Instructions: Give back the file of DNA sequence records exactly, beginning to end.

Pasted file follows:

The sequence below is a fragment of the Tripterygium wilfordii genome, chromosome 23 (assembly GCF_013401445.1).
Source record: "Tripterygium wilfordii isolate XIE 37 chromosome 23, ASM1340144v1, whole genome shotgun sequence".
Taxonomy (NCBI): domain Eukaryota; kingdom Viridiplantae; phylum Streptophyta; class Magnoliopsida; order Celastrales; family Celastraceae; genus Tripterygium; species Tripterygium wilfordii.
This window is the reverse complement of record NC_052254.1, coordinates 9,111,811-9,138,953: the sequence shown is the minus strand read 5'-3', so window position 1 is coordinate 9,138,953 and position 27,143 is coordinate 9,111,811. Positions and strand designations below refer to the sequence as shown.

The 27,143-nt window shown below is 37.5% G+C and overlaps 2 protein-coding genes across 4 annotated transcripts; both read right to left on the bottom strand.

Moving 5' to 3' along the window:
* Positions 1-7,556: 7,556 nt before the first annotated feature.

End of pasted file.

The sequence below is a fragment of the Tripterygium wilfordii genome, chromosome 23 (assembly GCF_013401445.1).
Source record: "Tripterygium wilfordii isolate XIE 37 chromosome 23, ASM1340144v1, whole genome shotgun sequence".
Taxonomy (NCBI): domain Eukaryota; kingdom Viridiplantae; phylum Streptophyta; class Magnoliopsida; order Celastrales; family Celastraceae; genus Tripterygium; species Tripterygium wilfordii.
This window is the reverse complement of record NC_052254.1, coordinates 9,111,811-9,138,953: the sequence shown is the minus strand read 5'-3', so window position 1 is coordinate 9,138,953 and position 27,143 is coordinate 9,111,811. Positions and strand designations below refer to the sequence as shown.

The 27,143-nt window shown below is 37.5% G+C and overlaps 2 protein-coding genes across 4 annotated transcripts; both read right to left on the bottom strand.

Moving 5' to 3' along the window:
* Positions 1-7,556: 7,556 nt before the first annotated feature.